An Anniversary Hallmark Doesn’t Have a Card for

We used to have chance meetings at neighborhood schools and grocery stores. Now it seems social media has given us unique opportunities to meet and greet. With some of my new friends through social media, I have to admit not really knowing how we connected even if I’m thankful we did. This week though, I’ve given a lot of thought to a chance meeting a year ago through twitter but I doubt I’ll find a card from Hallmark to honor it so I did the social media thing… decided to blog about it!

My Hallmark Concept

I was still relatively new to Twitter a year ago.  At first I had used the survey to find people I already knew and to find some great information sources.  Reaching out to someone based on a tweet alone was something I hadn’t tried too often but one of my colleagues (Nick) sent me a message asking whether I had seen a tweet sent by a farmer in Kansas about a product I work with. Darin Grimm and I have had laughably different memories of the tweet that started it all off, we both agree it was about glyphosate and compromised weed control.

Since I was so new to twitter, I wasn’t sure how some of this stuff worked and I can remember wondering whether following up on a tweet like that would be seen as positive or not. I guess putting faces to tweets was still a question to me. And I worried that it would not be constructive to the customer. Having lived in small towns and having visiting hundreds of farms and worked countless trade shows, I had built confidence in talking to farmers in person. But I had no idea whether that would translate to social media.

Neither of us was following the other.  I followed him & asked for a follow back so I could DM. I wanted to understand more about what was going on — what he had seen, what were some of the factors involved and of course, somewhere down the line, whether it was our product.

The tweets back and forth turned to email (which I found the other day) and and one of our people in that area checking to see how they could help too.  I guess the rest is history.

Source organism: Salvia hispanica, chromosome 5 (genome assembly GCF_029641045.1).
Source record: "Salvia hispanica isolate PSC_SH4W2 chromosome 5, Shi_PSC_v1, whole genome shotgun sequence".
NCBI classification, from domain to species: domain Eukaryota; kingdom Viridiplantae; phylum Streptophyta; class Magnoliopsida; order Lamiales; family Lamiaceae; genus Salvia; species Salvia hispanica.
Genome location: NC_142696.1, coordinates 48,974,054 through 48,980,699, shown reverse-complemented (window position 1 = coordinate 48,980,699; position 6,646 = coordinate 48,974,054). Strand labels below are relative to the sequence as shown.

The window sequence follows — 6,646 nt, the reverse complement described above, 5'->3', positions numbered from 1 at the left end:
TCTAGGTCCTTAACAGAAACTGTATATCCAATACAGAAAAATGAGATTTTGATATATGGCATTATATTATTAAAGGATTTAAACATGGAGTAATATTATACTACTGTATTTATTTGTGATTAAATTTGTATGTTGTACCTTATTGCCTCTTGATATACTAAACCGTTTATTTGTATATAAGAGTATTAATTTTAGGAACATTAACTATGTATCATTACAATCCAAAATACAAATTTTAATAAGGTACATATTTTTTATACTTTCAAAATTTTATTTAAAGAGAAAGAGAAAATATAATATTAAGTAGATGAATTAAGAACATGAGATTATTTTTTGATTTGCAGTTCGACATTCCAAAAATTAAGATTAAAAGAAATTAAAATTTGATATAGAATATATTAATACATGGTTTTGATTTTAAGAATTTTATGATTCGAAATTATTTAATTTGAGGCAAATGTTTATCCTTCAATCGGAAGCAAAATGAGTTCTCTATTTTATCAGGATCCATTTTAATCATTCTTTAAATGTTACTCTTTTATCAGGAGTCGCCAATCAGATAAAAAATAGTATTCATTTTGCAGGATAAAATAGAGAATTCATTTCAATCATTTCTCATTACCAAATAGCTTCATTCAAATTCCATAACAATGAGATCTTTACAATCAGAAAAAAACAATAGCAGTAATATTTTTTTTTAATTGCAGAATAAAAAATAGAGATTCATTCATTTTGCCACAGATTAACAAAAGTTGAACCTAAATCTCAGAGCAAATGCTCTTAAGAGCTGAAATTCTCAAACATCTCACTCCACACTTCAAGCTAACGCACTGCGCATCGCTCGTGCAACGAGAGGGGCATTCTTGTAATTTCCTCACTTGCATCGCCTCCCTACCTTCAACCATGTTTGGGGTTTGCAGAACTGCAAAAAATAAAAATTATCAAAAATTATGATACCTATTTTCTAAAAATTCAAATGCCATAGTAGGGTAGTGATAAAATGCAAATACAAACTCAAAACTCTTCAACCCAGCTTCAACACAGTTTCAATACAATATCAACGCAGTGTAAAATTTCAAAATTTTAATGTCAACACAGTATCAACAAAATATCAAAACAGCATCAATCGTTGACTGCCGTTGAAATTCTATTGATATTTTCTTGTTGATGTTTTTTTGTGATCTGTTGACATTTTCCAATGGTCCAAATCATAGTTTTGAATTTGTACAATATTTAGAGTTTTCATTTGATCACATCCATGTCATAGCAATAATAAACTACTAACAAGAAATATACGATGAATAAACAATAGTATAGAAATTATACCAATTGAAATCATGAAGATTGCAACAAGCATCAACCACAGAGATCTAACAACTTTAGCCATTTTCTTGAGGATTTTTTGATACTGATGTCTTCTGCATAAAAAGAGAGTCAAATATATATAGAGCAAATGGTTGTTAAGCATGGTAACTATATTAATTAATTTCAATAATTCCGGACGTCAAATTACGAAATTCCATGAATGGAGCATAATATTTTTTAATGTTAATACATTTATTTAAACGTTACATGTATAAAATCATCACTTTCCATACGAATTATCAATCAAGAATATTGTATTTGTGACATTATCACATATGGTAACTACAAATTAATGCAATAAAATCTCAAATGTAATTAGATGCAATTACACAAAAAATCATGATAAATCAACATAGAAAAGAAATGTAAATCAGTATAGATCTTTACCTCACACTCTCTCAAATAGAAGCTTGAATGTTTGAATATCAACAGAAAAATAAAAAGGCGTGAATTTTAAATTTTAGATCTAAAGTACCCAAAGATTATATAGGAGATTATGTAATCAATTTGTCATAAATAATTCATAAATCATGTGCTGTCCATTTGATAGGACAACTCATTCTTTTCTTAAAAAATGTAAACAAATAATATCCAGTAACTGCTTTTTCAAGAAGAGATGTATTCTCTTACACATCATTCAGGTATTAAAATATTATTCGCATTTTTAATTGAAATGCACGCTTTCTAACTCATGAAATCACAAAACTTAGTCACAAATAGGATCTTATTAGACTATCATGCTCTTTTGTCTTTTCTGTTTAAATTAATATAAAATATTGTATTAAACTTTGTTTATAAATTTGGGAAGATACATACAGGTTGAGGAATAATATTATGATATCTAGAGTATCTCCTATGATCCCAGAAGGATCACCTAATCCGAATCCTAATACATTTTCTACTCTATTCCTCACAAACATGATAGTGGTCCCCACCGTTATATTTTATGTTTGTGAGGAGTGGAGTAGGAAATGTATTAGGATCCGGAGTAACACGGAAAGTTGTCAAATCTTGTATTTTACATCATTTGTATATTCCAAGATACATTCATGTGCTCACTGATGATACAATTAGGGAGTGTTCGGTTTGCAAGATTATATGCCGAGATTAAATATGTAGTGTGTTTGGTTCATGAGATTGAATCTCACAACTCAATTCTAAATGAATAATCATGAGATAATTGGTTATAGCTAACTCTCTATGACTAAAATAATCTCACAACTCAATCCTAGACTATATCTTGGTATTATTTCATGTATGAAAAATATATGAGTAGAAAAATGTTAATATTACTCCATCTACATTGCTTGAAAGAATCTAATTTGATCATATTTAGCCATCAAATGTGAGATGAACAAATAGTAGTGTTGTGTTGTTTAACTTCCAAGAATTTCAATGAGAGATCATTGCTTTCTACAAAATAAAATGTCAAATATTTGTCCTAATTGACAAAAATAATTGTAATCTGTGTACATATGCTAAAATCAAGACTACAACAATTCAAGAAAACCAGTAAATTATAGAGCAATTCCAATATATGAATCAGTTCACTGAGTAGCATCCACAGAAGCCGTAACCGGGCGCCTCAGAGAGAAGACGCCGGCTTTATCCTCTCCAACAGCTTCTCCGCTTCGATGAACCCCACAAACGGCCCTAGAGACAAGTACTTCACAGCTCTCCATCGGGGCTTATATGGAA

That chance encounter probably built my understanding and confidence about what I could do on twitter. For me, I wanted to increase my awareness of what’s happening on farms I don’t get to visit first-hand. At the same time, it felt really good to be able to access some information this farmer found useful. But more broadly, this chance meeting and the time since have really helped me understand people are people (farmers are farmers) whether it’s on the farm, trade show floor or twitter.

And farmers are really what have created and cultivated my passion in agriculture. Most farmers are open and honest, but even when there are problems, you are hard pressed to find one who is mean-spirited. They are the kind of people I can ask a million questions of, learning more about ag and my job all along the way and I almost always get clear explanations and reasons to smile. After a few visits, a farmer can easily feel like a long-time friend. They are among the folks I can count on and I want to offer them the same.

And while not all of them turn out to be the kind of friend Darin’s become in the last year, there are a lot of other farmers out here on social media that I have added to my community.

In the back & forth reminiscing, Darin decided  to write some thoughts as well:

It’s been about a year since I made what may go down as my most significant tweet ever…  “Some issues with glyphosate effectiveness, same probs year ago, seems like glyphosate no longer a spray and forget chemical :(”  Nothing overly dramatic there, just a simple complaint about a herbicide program not working as effectively as I had hoped, something that happens across the farm belt every day of the growing season I am sure.   But the aftermath of that tweet…  well let’s just say its been an experience!